Upasana Asrani's Lost & Found canvases are rooted in emotions
Upasana Asrani's new collection of paintings, Lost & Found, tells a compelling story of loss, spirituality, and rediscovery. “Lost & Found is a personal narrative, a dialogue depicting a journey through darkness and despair to a place of love and light,” says the artist, based in Chennai.
“These pieces of art are a reflection of that journey. From the various tones of dark blacks emerge the vibrant hues of reds and oranges. Much of the despair is dispelled by the realisation that what was once lost still exists... through the bonds of love.” The act of painting presented a definite cathartic effect, she admits, explaining how “The textures, the depth, the variations are interwoven into the narrative.”
The works are a tribute to her father, whom she lost recently, explains Upasana. “The sense of loss shook the very core of my being, only to reveal out connection that can never be severed,” she says. “In a very real sense, I found what I believe I had lost.”
Lessons of life
Upasana was intuitively drawn to art from childhood, and as a self-taught artist, her works reflect her personal experiences. As a multi-talented artist and entrepreneur, Upasana’s artistic eye and business acumen led her to establish the fashion company Studio Saks, in 1995, along with her sister. Armed with a double degree in Psychology and Literature from Sophia College, Mumbai, Upasana is also a fashion and travel journalist.
Lost & Found, her debut solo show, brings to the fore her deeper, inner motivations — translated in a range of vibrant colours. Her canvases convey a sense of progression in the titles: “Bliss”, “Signs”, “Dialogue”, “Surrender”, “Lessons of Life”, “State of Love I & II”, “Looking back”, “Blessed I & II”, “Seance I & II”, “Some Kind of Magic I & II”, and “Journey I & II”.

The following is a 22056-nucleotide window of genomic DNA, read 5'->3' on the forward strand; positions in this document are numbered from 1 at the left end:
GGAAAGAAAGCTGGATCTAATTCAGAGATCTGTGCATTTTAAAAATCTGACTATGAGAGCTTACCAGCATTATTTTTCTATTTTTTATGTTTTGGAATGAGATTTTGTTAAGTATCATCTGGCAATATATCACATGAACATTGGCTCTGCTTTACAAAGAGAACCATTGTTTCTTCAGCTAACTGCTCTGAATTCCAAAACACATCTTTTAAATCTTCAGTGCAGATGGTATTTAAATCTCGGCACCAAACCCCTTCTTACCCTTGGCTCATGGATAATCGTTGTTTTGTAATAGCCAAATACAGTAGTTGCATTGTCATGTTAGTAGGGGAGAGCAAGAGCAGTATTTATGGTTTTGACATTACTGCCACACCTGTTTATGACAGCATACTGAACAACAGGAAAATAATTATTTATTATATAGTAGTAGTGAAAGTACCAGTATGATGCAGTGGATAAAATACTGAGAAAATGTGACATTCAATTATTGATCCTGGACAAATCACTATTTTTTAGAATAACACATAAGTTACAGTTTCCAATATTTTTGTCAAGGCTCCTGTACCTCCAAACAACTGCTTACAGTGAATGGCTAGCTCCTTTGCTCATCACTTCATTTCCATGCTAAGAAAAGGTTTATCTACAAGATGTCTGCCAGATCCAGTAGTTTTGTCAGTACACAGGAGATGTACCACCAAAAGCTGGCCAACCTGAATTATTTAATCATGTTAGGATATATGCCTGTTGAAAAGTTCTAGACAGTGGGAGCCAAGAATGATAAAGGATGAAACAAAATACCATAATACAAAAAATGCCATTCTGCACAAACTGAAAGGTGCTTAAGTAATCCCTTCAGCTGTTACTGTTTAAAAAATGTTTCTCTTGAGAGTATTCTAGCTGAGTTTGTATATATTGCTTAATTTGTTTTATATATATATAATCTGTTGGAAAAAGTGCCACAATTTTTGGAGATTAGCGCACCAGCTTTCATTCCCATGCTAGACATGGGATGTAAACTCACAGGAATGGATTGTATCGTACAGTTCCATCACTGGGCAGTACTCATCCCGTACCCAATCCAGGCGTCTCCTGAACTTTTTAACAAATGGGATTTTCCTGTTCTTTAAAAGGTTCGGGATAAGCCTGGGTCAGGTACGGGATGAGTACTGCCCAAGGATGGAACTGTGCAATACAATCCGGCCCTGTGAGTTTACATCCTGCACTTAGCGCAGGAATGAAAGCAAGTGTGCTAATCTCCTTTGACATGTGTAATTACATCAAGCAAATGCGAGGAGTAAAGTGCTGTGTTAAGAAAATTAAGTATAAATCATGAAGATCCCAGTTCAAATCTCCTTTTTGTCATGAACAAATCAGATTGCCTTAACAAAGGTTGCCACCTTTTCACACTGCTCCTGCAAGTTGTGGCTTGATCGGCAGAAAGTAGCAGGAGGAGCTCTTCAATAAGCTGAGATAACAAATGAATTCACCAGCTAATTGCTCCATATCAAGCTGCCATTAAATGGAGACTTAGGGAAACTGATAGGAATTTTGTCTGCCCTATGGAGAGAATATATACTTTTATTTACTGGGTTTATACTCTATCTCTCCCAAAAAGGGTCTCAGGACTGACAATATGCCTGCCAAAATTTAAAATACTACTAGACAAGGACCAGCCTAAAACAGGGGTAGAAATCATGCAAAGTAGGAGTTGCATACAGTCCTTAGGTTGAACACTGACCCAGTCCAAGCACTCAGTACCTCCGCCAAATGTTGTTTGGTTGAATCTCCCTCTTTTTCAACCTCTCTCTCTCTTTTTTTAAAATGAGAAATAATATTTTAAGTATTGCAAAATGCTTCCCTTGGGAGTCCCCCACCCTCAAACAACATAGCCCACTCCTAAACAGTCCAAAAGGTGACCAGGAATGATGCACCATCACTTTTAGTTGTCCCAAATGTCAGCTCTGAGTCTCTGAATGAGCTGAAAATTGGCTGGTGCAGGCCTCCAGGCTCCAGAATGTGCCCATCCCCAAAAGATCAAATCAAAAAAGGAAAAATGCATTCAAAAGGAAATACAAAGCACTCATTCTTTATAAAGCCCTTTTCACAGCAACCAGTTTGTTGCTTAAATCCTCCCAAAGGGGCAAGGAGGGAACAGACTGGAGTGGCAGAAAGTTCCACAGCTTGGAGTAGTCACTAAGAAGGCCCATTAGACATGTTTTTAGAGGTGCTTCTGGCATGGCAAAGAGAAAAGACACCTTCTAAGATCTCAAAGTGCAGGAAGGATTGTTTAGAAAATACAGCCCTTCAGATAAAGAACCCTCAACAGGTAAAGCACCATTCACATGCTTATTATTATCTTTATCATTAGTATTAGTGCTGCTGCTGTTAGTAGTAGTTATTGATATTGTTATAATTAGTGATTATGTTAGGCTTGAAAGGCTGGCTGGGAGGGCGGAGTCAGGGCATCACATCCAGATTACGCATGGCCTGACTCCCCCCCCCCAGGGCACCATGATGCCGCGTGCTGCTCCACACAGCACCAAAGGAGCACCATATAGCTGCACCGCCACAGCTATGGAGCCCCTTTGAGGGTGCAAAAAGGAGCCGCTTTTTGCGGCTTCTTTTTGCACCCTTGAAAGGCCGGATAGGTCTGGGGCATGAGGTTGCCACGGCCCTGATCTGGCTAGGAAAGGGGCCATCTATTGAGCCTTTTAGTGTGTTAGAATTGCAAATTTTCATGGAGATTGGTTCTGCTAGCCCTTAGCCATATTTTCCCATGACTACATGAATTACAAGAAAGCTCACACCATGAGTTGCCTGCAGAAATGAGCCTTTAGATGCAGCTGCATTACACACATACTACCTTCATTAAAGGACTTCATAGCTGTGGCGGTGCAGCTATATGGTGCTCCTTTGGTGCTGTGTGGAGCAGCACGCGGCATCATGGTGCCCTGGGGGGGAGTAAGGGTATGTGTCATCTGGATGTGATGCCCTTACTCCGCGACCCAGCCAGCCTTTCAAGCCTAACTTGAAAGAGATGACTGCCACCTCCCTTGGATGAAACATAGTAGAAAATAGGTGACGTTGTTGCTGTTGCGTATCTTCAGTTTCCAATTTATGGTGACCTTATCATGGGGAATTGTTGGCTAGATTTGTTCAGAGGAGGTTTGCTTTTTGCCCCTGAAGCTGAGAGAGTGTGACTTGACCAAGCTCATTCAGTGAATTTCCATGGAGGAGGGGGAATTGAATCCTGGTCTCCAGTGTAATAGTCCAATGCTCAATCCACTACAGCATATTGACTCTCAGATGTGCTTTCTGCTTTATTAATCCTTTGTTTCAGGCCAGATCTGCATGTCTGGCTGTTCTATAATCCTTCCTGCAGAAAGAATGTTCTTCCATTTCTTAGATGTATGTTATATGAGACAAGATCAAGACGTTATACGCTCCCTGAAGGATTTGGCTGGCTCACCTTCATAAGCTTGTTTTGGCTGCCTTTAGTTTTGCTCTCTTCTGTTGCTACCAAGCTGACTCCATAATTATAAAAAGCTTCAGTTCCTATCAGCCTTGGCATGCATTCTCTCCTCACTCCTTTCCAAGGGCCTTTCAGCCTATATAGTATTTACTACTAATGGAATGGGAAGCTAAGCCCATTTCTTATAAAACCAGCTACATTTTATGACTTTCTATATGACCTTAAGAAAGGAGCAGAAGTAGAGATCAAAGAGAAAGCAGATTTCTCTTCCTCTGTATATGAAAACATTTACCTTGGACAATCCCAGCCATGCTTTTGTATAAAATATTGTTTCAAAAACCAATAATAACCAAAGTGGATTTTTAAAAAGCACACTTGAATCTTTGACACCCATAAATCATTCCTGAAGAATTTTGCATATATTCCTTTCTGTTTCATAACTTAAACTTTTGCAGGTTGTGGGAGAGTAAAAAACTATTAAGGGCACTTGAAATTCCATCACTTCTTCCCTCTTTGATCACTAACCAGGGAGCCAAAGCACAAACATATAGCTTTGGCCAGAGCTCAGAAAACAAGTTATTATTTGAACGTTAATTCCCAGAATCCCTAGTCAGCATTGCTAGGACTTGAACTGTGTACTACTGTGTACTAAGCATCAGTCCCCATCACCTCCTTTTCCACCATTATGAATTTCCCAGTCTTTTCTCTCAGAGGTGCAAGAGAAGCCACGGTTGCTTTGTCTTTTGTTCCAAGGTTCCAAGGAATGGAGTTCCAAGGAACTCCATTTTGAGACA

Sadness and joy
“There is no greater human sadness than loss,” offers the writer Charu Suri in a note about the show. “Grief and loss, humanity’s powerful emotions, can break a soul or uplift it,” she writes. Upasana’s paintings, notes Charu, “mingle both the sadness that came with the loss of her father, as well as the joy that comes with the acceptance of life’s eventualities”.
Charu adds, “The pictorial narratives are powerful in their abstract voice.” The painting “Bliss” (acrylic on canvas), for instance, with warm vermillion tones, “takes the viewer on a journey of passion”, she
says. “In one second you feel both the energy of happiness and the warmth of being completely human.” In a nutshell, that’s the power of Upasana’s art.
Consul General of Germany Achim Fabig and Didem Atahan-Fabig will inaugurate Lost & Found at The Folly, Amethyst. On show January 7 & 8,10 am-7 pm. A percentage of the proceeds will be donated to the International Foundation for Crime Prevention and Victim Care.